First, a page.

Twitter is a bit like Marmite – people tend to love it or hate it. Some people see it as an amazing network where you can talk to anyone and get pretty instant responses – a bit like text messaging on a global scale. Other people just don’t get it and think it’s a pointless time waster. If you’re in business it’s worth having a presence on Twitter – the challenge is maintaining it without being forever tapping away on your keyboard or mobile devices.
The secret is having a strategy and focus for your Twitter activity – and using some of the tools that make Twitter more valuable as a business marketing tool.
Firstly, Twitter is more of a ‘join-up-the-dots’ activity than a serious relationship building tool. Yes, it allows you to interact with people, but the short message restriction makes an in-depth conversation challenging. However, it is a quick way to reach a lot of people – and there are a number of pluses to consider:
- If you post valuable, interesting, engaging content – or links to it – people do share it, which means you reach the connections that are following people who follow you. If you only have 100 followers – but one or two of those followers have 100,000 followers, every one of your posts that those well-connected followers share potentially reaches a large number of those people.
- If you want to organise the people you’re following into groups so you can keep track of what your clients, networking contacts, thought leaders etc are saying – you can do this easily so you don’t have to read everything everyone is saying.
- If you don’t have time to post every day there are plenty of useful tools that help you to schedule posts ahead of time – and automate SOME of your activity.
- If you are overwhelmed by the amount of chatter, you can siphon off the bits you want into a separate feed so you don’t have to pick your way through everything to find the gold dust.
- It’s a fantastic way to curate content from industry experts so you can share great material from the gurus in your industry (or any other industry your clients and potential clients might find useful) – gaining you a reputation for having your finger on the pulse.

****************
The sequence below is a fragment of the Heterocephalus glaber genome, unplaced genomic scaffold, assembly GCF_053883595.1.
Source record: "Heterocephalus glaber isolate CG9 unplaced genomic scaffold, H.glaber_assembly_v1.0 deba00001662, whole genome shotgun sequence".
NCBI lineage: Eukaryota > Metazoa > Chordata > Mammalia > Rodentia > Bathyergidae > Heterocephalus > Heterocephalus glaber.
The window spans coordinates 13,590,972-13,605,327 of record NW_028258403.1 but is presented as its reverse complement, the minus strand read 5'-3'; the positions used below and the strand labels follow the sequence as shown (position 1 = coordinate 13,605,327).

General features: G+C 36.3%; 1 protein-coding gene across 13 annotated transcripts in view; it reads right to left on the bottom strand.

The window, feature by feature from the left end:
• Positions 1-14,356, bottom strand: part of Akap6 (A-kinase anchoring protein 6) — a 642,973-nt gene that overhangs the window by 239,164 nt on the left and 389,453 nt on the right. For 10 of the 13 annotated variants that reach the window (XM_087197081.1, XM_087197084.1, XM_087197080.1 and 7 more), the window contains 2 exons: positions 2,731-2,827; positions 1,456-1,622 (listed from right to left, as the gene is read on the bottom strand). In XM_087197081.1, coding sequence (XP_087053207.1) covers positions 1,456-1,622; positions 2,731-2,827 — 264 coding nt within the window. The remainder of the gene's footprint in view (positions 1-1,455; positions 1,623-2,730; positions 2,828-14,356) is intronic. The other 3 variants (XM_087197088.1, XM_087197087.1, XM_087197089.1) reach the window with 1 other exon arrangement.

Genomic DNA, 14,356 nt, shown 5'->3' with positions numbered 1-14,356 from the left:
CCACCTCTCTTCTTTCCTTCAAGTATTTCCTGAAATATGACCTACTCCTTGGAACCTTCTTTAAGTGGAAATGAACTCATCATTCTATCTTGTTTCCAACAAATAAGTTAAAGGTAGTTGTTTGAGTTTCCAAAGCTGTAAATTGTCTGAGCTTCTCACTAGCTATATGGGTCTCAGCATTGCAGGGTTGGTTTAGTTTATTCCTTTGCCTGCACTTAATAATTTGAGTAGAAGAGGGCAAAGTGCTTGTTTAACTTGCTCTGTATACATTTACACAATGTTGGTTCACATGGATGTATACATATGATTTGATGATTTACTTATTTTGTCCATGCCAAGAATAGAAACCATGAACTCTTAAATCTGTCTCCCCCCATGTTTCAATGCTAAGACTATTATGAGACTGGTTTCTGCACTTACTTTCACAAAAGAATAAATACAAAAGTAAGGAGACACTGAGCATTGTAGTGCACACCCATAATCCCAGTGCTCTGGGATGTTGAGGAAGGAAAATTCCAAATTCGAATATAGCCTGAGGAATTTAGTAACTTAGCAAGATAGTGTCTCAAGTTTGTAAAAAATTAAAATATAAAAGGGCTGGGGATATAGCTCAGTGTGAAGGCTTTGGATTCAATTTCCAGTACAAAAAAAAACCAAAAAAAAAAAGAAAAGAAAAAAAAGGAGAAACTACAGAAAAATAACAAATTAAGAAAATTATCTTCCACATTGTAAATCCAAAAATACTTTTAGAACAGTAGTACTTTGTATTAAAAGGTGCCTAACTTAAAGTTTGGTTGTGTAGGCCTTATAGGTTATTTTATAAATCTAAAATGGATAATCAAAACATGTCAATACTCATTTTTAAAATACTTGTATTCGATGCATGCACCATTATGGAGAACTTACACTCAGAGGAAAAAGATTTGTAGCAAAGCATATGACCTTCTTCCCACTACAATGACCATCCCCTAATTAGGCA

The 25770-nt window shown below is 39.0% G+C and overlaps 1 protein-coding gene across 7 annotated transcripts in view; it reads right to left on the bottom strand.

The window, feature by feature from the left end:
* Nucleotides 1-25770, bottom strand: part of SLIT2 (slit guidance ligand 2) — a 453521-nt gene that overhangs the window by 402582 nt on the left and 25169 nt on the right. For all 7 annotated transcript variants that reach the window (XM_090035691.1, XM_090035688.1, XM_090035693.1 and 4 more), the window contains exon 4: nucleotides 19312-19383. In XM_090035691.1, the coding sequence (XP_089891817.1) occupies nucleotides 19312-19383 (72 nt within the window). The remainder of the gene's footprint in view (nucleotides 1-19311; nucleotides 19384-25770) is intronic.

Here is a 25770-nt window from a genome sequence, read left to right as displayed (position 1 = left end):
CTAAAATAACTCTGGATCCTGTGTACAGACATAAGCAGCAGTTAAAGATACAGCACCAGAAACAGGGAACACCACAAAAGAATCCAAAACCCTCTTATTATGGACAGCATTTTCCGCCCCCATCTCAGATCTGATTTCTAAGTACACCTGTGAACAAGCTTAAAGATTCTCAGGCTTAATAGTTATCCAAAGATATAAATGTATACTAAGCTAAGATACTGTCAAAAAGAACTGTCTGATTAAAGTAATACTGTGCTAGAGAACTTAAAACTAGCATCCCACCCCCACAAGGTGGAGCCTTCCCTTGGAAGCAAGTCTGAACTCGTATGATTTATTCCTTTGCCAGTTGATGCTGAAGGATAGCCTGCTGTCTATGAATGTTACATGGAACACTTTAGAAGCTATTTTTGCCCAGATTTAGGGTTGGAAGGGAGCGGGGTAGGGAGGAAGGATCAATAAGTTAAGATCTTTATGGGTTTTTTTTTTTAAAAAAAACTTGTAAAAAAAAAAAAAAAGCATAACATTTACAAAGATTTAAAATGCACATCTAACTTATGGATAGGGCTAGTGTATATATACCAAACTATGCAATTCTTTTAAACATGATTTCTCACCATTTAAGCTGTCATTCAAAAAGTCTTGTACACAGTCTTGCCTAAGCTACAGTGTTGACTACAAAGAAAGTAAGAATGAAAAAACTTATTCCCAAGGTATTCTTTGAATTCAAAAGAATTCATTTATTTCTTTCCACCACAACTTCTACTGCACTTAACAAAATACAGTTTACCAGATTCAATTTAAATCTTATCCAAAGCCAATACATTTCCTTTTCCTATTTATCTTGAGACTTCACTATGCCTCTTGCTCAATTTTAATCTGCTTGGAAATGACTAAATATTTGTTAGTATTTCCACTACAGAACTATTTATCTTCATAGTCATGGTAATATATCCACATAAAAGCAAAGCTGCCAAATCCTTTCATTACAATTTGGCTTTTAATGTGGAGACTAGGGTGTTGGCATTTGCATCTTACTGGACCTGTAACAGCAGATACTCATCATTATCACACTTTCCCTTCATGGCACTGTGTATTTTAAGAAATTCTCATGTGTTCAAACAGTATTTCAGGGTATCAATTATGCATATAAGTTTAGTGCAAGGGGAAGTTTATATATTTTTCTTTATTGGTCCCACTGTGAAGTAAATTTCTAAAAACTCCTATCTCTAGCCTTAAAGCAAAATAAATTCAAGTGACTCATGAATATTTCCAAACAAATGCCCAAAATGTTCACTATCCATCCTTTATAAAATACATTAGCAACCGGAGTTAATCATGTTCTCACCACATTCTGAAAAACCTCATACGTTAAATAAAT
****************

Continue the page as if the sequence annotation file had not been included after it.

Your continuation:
I find that people are either Twitter fans and find it a great chatosphere or simply don’t get it and can’t see how it can possibly help their business, I’ve found that:
- It helps me to stay visible with people I may have met once several years ago – they keep reading my posts and don’t forget I exist. I’ve had both business and recommendations this way.
- It’s a quick way for people to connect up a ‘want’ with a solution. People often post ‘Does anyone know a good …?’ and if that missing word is ‘copywriter’, ‘LinkedIn trainer’ or ‘reputation marketing expert’ or anything along those lines, the people who know what I do often respond with my Twitter name (@lesleywriter) so I see it too and can follow up with the person who originally asked.
- I discover and read more good quality blogs because I follow interesting titles on Twitter – so I stay informed on my industry and learn more and more all the time.
Learning how to make Twitter operate on Rocket Fuel is a combination of having a strategy, generating good value content, using tools to make life easier and save time, making monitoring as much a part of your daily activities as your email is (but it takes much less time).
Unsurprisingly, I run occasional webinars about Twitter on Rocket Fuel – the latest pair (at the time of writing) are Part 1 – 7.30-8pm on 25th June, 2015 and part 2 – 1-1.30pm on 2nd July 2015.